The Labor Department wants to know what you think about auto-portability.
In a Nov. 7 request for comments, the Labor Department noted that employees leaving their current place of employment with small account balances in the company's 401(k) plan often either take a distribution of their retirement savings or move the account into an IRA — an outcome it says also frequently occurs with small retirement accounts when a company terminates its 401(k) plan.
In its view, an auto portability program “seeks to improve asset allocations by consolidating small retirement savings accounts, eliminate duplicative fees for small retirement savings accounts, and reduce leakage of retirement savings from the tax-deferred retirement saving system.” In its view employees would be told their 401(k) savings will be moved to tax-favored IRAs when they leave a job or if the plan is terminated, and that the employee's savings in the IRA then would be automatically transferred to the 401(k) plan of the new employer when the employee finds a new job.
In a parallel move, the Labor Department’s Employee Benefit Security Administration has published a notice of proposed exemption via a request from Retirement Clearinghouse (RCH) to grant relief from ERISA’s prohibited transaction restrictions and allow the firm to move forward with its auto-portability program.
According to the Summary of Facts and Representations accompanying the notice, participating plan sponsors would designate RCH or a participating recordkeeper to be the plan’s default IRA provider for automatic rollovers of mandatory distributions and for distributions from terminated DC plans. The plans would agree to adopt plan amendments and resolutions necessary to carry out transfers under the RCH program and to make disclosures to plan participants and beneficiaries about the RCH program.
With regard to its request for comments on the proposed exemption, EBSA explains that under ERISA and the Internal Revenue Code, a plan or IRA fiduciary is prohibited from using its discretion to cause the plan or IRA to pay the fiduciary a fee. The agency suggests, however, that it has the authority “to grant exemptions that are protective of and in the interests of plan participants and IRA owners.”
EBSA says it is interested in receiving input on any data or factors the agency should consider as part of the exemption, including protective conditions for participants and beneficiaries. The agency further notes that it welcomes “innovation in the area of retirement asset portability and encourages additional proposals.”
While auto portability was not directly addressed in President Trump’s August 2018 Executive Order, it seems to complement the underlying theme of promoting retirement security and making it easier for individuals to accumulate sufficient retirement savings.
This issue also has been percolating over the past couple of years. In July 2017, 11 GOP senators sent Labor Secretary Alexander Acosta a letter asking the DOL to issue guidance clarifying the application of ERISA to auto portability features to help facilitate the movement of a participant’s retirement account from one employer to another.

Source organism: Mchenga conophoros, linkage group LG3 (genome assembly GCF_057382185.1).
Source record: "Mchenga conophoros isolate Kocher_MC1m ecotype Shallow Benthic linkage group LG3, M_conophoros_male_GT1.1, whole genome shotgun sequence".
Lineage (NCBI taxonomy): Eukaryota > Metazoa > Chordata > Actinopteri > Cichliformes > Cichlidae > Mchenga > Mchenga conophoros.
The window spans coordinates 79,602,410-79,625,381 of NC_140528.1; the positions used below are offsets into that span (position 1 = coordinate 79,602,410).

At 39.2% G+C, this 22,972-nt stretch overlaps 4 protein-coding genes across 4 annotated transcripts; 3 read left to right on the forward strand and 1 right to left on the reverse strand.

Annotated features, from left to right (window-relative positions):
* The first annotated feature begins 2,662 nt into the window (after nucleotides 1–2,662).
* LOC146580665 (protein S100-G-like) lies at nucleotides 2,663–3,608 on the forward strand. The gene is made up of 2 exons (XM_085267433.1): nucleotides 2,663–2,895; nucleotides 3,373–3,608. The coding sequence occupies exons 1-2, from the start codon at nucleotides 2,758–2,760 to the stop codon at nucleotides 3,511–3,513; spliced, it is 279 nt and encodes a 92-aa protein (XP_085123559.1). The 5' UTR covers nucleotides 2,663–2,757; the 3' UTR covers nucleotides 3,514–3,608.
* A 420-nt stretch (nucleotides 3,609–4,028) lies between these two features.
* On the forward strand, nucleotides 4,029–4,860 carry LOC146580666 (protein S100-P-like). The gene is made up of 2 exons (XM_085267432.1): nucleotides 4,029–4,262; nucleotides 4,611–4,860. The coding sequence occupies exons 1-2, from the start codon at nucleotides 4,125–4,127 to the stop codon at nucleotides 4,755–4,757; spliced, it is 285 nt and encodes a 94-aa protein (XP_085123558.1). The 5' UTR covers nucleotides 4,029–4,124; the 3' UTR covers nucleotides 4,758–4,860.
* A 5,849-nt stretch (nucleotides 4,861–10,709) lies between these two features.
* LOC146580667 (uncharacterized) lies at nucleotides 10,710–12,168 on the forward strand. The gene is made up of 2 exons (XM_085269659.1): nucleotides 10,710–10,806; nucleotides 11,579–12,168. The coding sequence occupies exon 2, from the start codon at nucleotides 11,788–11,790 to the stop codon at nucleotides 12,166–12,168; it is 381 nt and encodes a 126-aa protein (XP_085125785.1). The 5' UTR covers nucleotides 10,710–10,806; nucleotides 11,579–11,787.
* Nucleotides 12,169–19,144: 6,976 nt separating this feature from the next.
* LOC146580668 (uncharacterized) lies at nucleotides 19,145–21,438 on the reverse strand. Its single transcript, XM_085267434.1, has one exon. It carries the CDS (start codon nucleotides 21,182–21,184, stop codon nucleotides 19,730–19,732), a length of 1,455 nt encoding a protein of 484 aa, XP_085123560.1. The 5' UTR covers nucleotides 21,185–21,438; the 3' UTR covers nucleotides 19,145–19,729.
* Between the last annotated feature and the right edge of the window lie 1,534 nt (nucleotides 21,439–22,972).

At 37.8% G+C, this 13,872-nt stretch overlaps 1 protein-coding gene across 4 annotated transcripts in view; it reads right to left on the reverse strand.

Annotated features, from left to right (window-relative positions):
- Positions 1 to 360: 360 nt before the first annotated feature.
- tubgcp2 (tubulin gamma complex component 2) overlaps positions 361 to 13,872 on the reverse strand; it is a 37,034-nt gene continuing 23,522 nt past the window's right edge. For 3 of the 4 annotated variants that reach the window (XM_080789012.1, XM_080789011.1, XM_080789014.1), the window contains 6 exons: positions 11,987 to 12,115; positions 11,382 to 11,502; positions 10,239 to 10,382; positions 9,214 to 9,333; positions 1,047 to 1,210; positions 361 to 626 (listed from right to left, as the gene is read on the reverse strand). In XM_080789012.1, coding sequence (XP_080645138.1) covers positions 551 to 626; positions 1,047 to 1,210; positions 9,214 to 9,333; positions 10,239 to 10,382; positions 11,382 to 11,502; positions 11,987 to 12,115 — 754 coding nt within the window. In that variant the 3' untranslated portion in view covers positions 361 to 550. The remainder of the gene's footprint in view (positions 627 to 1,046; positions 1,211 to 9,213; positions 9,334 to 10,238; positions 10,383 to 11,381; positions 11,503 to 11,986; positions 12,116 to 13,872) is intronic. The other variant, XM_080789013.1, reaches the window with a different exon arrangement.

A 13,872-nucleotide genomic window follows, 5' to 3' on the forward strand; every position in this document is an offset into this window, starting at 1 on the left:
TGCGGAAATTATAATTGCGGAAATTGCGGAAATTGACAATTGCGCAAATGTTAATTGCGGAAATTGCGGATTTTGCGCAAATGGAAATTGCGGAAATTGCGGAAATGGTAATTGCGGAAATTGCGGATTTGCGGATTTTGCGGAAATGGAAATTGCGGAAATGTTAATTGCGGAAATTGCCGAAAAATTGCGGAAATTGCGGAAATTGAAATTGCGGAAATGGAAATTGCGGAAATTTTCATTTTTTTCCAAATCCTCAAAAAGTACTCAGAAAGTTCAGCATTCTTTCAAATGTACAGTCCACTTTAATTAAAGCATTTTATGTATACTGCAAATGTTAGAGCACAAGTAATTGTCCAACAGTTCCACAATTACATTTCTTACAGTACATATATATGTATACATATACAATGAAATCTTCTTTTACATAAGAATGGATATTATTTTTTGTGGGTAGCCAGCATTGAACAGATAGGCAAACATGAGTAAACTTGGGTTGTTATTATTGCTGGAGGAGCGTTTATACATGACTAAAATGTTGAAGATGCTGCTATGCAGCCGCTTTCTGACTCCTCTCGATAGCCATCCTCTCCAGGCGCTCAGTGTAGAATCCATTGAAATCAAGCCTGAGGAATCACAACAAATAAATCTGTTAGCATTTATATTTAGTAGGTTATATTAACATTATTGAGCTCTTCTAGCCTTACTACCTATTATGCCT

The senators specifically requested that DOL issue an Advisory Opinion or other appropriate guidance as soon as possible providing legal clarity to help expedite such transactions. The American Retirement Association supported issuance of the letter.
The letter cites earlier research from EBRI contending that system-wide adoption of auto portability for all retirement balances could increase private-sector savings by nearly $2 trillion (in current dollars), adding that stopping leakage from smaller accounts alone would save $1.5 trillion.
Retirement Clearinghouse President/CEO Spencer Williams has previously stated that approximately 37% of job-changers cash out of their retirement accounts because they needed the money, while the remaining 63% did so because it was “the easiest path available,” despite the early withdrawal penalty and taxes. In 2017 EBRI Research Director Jack VanDerhei applied some auto-portability assumptions to several different scenarios, and found that for individuals aged 25-34 in the lowest income quartile, assuming auto-portability for those with balances over $5,000 (indexed for inflation), it could mean nearly a 25% increase in their aggregate balances at age 65. With the same assumptions, but broadened to include auto-portability for all balances (not just those over $5,000), the increase was just over 35%, All told, over a 10-year time horizon, partial auto-portability would result in an additional $256 billion in retirement savings, and $1.5 trillion over a 40-year period.
The proposed exemption would be subject to renewal after a five-year period, at which point RCH would be expected to submit a new application.
Comments on the proposed exemption are to be submitted by Dec. 24, 2018.